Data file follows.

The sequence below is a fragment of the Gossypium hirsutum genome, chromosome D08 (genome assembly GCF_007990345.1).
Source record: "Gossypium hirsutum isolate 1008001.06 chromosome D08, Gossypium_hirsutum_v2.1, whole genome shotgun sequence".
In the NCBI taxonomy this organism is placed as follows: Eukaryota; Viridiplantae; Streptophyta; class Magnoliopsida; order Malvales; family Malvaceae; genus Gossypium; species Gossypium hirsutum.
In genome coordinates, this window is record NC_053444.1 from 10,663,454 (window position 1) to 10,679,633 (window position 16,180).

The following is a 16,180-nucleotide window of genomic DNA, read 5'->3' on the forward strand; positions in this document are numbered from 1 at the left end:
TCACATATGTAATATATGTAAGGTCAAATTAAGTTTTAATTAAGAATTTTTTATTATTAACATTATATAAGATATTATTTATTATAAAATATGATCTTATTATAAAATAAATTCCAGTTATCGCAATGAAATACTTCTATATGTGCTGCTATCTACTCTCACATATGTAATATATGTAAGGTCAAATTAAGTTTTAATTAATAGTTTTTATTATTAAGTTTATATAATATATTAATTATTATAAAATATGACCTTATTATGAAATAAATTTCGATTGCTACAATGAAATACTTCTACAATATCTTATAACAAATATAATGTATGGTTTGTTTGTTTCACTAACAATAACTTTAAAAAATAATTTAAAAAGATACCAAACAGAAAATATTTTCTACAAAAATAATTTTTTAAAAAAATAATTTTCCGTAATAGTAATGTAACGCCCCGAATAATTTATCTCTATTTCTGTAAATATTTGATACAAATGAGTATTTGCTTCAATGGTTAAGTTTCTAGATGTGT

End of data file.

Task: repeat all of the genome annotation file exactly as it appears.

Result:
The sequence below is a fragment of the Gossypium hirsutum genome, chromosome D08 (genome assembly GCF_007990345.1).
Source record: "Gossypium hirsutum isolate 1008001.06 chromosome D08, Gossypium_hirsutum_v2.1, whole genome shotgun sequence".
In the NCBI taxonomy this organism is placed as follows: Eukaryota; Viridiplantae; Streptophyta; class Magnoliopsida; order Malvales; family Malvaceae; genus Gossypium; species Gossypium hirsutum.
In genome coordinates, this window is record NC_053444.1 from 10,663,454 (window position 1) to 10,679,633 (window position 16,180).

The following is a 16,180-nucleotide window of genomic DNA, read 5'->3' on the forward strand; positions in this document are numbered from 1 at the left end:
TCACATATGTAATATATGTAAGGTCAAATTAAGTTTTAATTAAGAATTTTTTATTATTAACATTATATAAGATATTATTTATTATAAAATATGATCTTATTATAAAATAAATTCCAGTTATCGCAATGAAATACTTCTATATGTGCTGCTATCTACTCTCACATATGTAATATATGTAAGGTCAAATTAAGTTTTAATTAATAGTTTTTATTATTAAGTTTATATAATATATTAATTATTATAAAATATGACCTTATTATGAAATAAATTTCGATTGCTACAATGAAATACTTCTACAATATCTTATAACAAATATAATGTATGGTTTGTTTGTTTCACTAACAATAACTTTAAAAAATAATTTAAAAAGATACCAAACAGAAAATATTTTCTACAAAAATAATTTTTTAAAAAAATAATTTTCCGTAATAGTAATGTAACGCCCCGAATAATTTATCTCTATTTCTGTAAATATTTGATACAAATGAGTATTTGCTTCAATGGTTAAGTTTCTAGATGTGT